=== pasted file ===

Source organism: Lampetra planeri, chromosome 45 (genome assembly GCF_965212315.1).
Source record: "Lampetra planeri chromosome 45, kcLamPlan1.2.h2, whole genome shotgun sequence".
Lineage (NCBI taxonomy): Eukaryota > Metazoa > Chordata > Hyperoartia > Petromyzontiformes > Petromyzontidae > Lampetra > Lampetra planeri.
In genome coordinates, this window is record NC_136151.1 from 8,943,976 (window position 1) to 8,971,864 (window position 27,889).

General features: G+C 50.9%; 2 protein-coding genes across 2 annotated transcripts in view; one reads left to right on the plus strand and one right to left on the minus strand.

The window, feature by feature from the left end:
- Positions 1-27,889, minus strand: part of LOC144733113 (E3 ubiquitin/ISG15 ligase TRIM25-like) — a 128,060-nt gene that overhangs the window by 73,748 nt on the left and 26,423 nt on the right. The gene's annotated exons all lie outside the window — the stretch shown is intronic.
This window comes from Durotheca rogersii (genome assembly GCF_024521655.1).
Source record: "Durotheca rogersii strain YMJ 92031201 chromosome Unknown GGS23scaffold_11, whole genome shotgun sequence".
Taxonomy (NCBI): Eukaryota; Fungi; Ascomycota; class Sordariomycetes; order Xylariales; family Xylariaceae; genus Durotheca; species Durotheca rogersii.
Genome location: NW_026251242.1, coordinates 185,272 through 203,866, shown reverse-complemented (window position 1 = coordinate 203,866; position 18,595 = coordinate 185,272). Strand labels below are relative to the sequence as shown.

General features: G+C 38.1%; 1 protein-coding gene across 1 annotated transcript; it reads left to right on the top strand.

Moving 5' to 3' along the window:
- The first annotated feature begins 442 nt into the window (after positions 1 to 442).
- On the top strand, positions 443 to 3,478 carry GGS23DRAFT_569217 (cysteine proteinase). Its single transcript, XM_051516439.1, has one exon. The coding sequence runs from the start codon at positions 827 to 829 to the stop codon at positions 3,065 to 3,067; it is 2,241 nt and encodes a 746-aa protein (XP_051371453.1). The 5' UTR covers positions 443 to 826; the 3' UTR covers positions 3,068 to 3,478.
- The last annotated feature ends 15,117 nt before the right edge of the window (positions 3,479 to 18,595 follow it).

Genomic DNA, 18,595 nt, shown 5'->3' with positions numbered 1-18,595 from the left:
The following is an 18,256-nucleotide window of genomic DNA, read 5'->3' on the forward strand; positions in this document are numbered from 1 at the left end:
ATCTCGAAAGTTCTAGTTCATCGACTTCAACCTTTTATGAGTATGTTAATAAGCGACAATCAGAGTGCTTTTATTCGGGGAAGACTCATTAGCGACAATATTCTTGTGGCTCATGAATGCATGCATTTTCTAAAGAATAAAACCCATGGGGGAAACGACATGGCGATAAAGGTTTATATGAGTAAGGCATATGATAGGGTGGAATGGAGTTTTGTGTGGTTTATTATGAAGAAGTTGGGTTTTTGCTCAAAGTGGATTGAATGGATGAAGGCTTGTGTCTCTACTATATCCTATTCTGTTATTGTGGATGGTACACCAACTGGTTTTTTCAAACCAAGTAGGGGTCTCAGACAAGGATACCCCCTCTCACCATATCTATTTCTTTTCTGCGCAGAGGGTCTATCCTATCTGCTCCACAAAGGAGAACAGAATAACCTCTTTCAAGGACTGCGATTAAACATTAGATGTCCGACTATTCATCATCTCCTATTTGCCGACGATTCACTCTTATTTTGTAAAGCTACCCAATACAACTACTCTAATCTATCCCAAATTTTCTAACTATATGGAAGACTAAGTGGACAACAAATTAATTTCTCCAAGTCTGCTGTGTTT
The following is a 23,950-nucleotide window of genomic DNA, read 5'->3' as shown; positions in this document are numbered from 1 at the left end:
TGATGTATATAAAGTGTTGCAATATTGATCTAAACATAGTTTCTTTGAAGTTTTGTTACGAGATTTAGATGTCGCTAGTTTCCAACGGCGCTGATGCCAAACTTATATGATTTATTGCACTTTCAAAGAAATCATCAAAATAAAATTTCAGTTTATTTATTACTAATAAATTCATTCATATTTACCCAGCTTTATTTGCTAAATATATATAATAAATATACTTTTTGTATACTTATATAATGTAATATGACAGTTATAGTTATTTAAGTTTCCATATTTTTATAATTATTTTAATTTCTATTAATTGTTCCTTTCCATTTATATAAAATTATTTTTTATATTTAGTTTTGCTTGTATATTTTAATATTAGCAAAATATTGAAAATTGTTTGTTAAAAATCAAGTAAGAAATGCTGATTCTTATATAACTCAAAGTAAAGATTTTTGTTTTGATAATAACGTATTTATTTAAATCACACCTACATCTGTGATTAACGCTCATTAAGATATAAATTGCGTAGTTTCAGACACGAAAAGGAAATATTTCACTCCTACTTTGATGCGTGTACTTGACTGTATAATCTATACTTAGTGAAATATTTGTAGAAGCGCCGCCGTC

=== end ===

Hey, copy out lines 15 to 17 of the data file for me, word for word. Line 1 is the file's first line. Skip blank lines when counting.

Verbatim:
- On the top strand, positions 443 to 3,478 carry GGS23DRAFT_569217 (cysteine proteinase). Its single transcript, XM_051516439.1, has one exon. The coding sequence runs from the start codon at positions 827 to 829 to the stop codon at positions 3,065 to 3,067; it is 2,241 nt and encodes a 746-aa protein (XP_051371453.1). The 5' UTR covers positions 443 to 826; the 3' UTR covers positions 3,068 to 3,478.
- The last annotated feature ends 15,117 nt before the right edge of the window (positions 3,479 to 18,595 follow it).

Genomic DNA, 18,595 nt, shown 5'->3' with positions numbered 1-18,595 from the left: